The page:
July 24, 2014 in Outdoors, Sports

Queen of the road: Gloria Struck, 89, matriarch of female motorcyclists

Christopher Maag Hackensack (N.J.) Record
 

Gloria Struck poses by a painting based on a 1950 photo of her on a Harley. Struck has ridden motorbikes since the 1940s.
(Full-size photo)(All photos)

This summer, to celebrate her 89th birthday, Gloria Tramontin Struck of Clifton, New Jersey will ride her blue Harley-Davidson 1,700 miles to Sturgis, South Dakota. There she knows she will be treated like a queen, a celebrity, a legend. Grown men will beg to have their pictures taken by her side.

When the annual Sturgis Motorcycle Rally is over, many of those men will strap their motorcycles onto trailers and drive away in the comfort of their air-conditioned, leather-seated, globally positioned pickup trucks.

Struck will point her Harley toward New Jersey and ride 1,700 miles home.

“We do not trailer bikes,” Struck said. “We ride.”

Few people walking around today can trace their lives back to the early days of American motorcycling. Even fewer of them still ride. Struck, who was born in an apartment behind a motorcycle shop in Clifton in 1925, is known by Harley aficionados around the country as a rare living connection to the days when few people rode motorcycles cross-country, and women barely rode at all.

“Gloria is the matriarch of women riders,” said Kathy McKenzie, general sales manager of Chester’s, an enormous Harley-Davidson dealership in Fort Lauderdale, Florida. In May, the dealership paid to fly Struck to Florida so she could speak to an all-female group of young bikers and women.

“Women were supposed to stay home, they weren’t supposed to speak unless they were spoken to,” McKenzie said of the way things were in 1941, when Struck started riding as a teenager. “They sure weren’t supposed to get out and ride their own motorcycle and make their own path.”

A photo in Struck’s family album finds her at age 2 1/2, tightening a loose nut on a motorcycle.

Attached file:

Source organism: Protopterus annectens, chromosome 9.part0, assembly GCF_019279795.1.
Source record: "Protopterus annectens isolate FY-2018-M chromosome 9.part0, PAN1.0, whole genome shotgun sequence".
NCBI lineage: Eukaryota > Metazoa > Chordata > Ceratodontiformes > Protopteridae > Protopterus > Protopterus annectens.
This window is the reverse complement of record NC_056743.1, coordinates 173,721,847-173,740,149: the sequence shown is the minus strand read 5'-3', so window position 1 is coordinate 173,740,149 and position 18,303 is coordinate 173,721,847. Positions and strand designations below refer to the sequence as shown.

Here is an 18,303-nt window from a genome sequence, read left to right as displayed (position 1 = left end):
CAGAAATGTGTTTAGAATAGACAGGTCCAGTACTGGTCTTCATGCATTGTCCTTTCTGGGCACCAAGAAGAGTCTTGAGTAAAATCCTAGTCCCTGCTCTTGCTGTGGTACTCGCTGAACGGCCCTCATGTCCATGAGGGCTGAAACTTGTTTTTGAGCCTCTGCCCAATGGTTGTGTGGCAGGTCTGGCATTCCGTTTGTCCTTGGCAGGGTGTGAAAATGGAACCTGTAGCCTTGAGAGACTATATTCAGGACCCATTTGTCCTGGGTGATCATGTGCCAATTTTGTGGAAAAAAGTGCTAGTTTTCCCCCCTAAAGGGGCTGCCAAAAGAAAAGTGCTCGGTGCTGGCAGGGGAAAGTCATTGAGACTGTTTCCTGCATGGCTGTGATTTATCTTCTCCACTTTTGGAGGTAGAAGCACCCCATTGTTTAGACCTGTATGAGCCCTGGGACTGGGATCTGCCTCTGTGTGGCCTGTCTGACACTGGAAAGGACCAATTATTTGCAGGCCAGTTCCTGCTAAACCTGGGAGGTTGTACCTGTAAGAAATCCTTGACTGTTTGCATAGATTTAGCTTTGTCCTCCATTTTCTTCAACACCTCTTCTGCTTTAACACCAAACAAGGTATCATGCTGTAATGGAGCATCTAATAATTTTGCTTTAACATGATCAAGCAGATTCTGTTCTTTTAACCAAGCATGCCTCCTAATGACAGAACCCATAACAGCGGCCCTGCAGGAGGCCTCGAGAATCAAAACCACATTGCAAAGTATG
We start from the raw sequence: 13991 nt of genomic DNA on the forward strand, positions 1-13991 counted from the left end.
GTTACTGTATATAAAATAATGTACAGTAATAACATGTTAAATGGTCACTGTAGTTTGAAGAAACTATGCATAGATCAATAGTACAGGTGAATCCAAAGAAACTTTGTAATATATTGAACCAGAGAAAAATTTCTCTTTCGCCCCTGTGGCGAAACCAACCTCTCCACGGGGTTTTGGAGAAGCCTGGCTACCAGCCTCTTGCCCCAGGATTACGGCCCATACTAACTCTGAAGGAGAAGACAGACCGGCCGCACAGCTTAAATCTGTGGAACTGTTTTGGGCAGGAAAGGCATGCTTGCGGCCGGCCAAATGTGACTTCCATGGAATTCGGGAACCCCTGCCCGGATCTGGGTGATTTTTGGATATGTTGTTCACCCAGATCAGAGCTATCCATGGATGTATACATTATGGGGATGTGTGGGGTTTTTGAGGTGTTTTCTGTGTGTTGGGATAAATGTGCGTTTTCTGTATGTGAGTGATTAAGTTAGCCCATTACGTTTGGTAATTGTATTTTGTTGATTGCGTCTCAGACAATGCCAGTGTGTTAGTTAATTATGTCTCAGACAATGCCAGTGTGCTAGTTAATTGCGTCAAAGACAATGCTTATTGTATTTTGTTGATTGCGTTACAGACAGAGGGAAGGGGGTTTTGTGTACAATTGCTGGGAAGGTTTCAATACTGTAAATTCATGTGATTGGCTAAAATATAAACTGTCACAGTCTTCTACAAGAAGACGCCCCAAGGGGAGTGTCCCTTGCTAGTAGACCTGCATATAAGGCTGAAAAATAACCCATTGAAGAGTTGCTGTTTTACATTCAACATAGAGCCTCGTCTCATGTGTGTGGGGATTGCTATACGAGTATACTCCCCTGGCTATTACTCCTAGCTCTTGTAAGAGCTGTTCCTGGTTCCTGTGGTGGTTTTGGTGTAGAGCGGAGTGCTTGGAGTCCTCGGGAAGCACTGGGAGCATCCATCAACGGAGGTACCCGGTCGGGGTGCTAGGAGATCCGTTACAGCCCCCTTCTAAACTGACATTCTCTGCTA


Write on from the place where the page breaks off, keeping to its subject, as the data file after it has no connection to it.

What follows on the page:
“I never forgot the feeling I had at that moment,” she said. “I was so proud of myself.”

A few months later, her father, Ernest, died in a motorcycle accident. As a child she never wanted to ride, not from fear of what happened to her father, but because riding a motorcycle was a bold pastime for a shy girl.

Her older brother decided she should ride anyway, and so she did. Five years later, in 1946, she joined the Motor Maids, one of the earliest motorcycle clubs for women.

And she rode against the prevailing sentiments of the time, which held that only bad girls rode motorcycles. A gas station attendant refused to sell her gas along the way, and a motel refused to let her stay the night.

“People thought women on motorcycles were tramps. I hadn’t even had my first date and I was called a tramp,” she said.

Struck started riding on a 1941 Indian Bonneville Scout. Since then, she’s owned two more Indians and 11 Harleys. Some she loved more than others, including the Riviera Blue Harley she rode from Toronto to Montreal in 1950. The trip was considered so unique at the time that Harley-Davidson Enthusiast magazine ran a full-page story about it, with pictures, two years after it happened.

Her current bike is a 2004 Heritage Soft Tail Classic. Unlike so many modern Harleys, it is not a trophy bike, polished to a blinding shine and trotted out on weekends for showing off. It has black studded leather saddlebags that sag from use, a scuff on the windshield inflicted last summer by an errant truck tire that came bouncing down a highway and nearly cut Struck’s head off. The odometer reads 49,655 miles.

“We rode 835 miles one day when I was 87 years old,” Struck said. Now she rides only in the company of her daughter, Lori DeSilva, who pilots her own Harley Electra Glide Ultra Classic. “We don’t fool around,” Struck added.

Her daughter prefers to ride slowly and obey local speed limits. This drives Struck crazy. When she can’t take it anymore, Struck pulls alongside and kicks DeSilva’s motorcycle with her foot. Then she twists her own throttle and speeds off down the highway.

Struck, who once stood 5-foot-5, has shrunk with age to an even 5 feet, and she weighs 125 pounds. Her bike weighs 700. She is in no way intimidated.

“She’s not a large woman. But she rides better than a lot of men I know,” McKenzie said.

Struck has become accustomed to people marveling about her age. It’s been going on for a quarter-century. In her photo album she keeps a 1991 story from what was then called the Herald & News about a certain gray-haired, Harley-riding grandma from Clifton. Since then, she’s become a great-grandmother and an octogenarian.

And still she refuses to stop. Two years ago, Struck woke up the morning of her annual trip to Daytona to find the ground covered in snow. So she grabbed a shovel and cleared a path – just wide enough for a full-sized Harley – halfway down the block.

The 89 year old Struck has certain standards. For example, she can’t envision a day when, like other older riders, she switches to an easier-to-control three-wheel Harley.

“My goal is to keep riding on two wheels until I’m 100,” she said. “Anybody can do that on three wheels.”


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